There has been a lot of Spring rain in southern California so we are hoping to check some good wildflower hikes.
Our month stay in Yuma has gone by pretty fast. It was a project month. We recovered both our sofas.
After 11 years the old beasts interior was getting a bit bashed up. So we ordered new “skins” for our sofas. This was a lot cheaper than replacing both sofas, especially since the guts were still in good nick. We removed about 10 million staples and hog ties. Please, please someone invent an electric staple remover!
When finally done, we had a few cuts and bruises and plenty of blisters from the pitiful staple removing tool.
Then it was time to redo the slide out floor.
Another few cuts and bruises and we got the floor done, or should I say Dean got the floor done. I was the gofer on this project. I think the refinished floor and sofa look quite nice.
We were thrilled to see our good friends from Canada. A whole day of non stop laughs. Thanks you lovely Canuksters.
Another couple of good visits with our Oregonian friends.
We were happy to squeeze in a hike around Muggins Mountain.
We had a nice day out in Quartzsite. This area is dead as a doornail in the summer, but come winter it is a busy town. Thousands of campers pitch up out in the nearby desert.
The RV show was finishing up but it was interesting looking at all the stalls. There were plenty of people enjoying adult beverages.
We are moving on to San Felipe in Mexico tomorrow. This will be the first time we have taken the beast across the southern border. Mama Mia!!!
Dean and I wish you all a very happy holiday season. May 2019 bring goodwill, good health and happiness to us all.
We racked up nearly 9 ,000 miles this year in the Beast. It was time to renew our South Dakota drivers licenses which we have to do in person once every five years. It was a good opportunity to visit Deans brother Monty and his lovely spouse Kathy in Chicago and also check out old family homesteads in Iowa. We even made a quick trip into Canada to visit good friends Tom and Jan.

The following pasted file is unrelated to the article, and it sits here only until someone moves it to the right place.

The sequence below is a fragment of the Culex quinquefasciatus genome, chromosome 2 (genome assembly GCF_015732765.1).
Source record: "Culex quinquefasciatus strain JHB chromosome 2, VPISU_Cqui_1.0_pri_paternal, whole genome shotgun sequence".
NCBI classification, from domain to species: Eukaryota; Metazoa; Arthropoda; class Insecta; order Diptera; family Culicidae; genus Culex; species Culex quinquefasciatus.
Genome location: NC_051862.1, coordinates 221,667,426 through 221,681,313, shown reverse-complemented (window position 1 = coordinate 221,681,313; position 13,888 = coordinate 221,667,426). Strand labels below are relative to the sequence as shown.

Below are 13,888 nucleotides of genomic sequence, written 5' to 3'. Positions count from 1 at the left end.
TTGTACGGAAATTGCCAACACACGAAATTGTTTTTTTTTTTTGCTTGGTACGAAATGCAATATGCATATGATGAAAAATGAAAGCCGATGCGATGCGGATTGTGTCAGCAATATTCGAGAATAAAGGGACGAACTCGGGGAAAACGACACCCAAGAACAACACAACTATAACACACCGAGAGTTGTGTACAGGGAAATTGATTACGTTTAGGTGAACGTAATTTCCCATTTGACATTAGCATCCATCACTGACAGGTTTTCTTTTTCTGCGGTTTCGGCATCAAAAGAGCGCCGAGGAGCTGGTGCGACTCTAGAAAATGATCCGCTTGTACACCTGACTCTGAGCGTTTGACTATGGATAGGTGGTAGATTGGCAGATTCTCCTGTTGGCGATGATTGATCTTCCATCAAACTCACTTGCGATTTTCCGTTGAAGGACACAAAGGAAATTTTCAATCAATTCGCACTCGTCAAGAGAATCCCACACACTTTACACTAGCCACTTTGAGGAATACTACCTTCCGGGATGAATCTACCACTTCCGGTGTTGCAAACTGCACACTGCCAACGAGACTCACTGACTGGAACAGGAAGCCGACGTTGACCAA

Of course we managed to seek out three National Parks that we had never visited in the Northeast. Only two left in the lower 48 States and those are in Colorado. There are 60 National Parks altogether and we have managed to explore 50 so far, and many of them multiple times. We plan on driving back to Alaska this year so hope to snag a couple more on that trip.
Dean and I finally deleted our Facebook accounts. With the breaches, hacks and unwanted advertising it got to be a hassle. Sorry to miss any news and pictures you may post. However you can always catch up us with through this blog or email. I have a new email address: firstname.lastname@example.org
I always enjoy seeing the huge windmill farms as we come through the Pass into the Palm Springs area. The Gorgonia Pass is one of the windiest places in California.
Jay and Maya popped down for a one day visit. We went on a pretty neat hike that had some ladders and twisty bits. Maya was in her element.
I was surprised how calm she was being hauled up ladders….
…and belayed down cliffs.
This hike was like a moonscape.
On another hike we found this bubbling stream which is unusual for the desert.
It flowed into a small oasis of California Fan Palms.
We were very happy Jay and Maya managed to spend a few days with us over Christmas. It was so much fun hiking the slots with them both.
Lots of scrambling through the narrow bits.
Of course we had Jay carry all the water and food on the hikes. Deans back appreciated the rest.
There have been many beautiful winter sunsets lately. This is the pretty view from our campsite. We are facing a nice little golf course.
Jay got to practice his short game. The Beast is in the background.
I made pumpkin and peanut butter dog biscuits for Maya and she enjoyed every one.
We had a tiny rainfall a couple of weeks back and now some lovely color is popping up in the desert.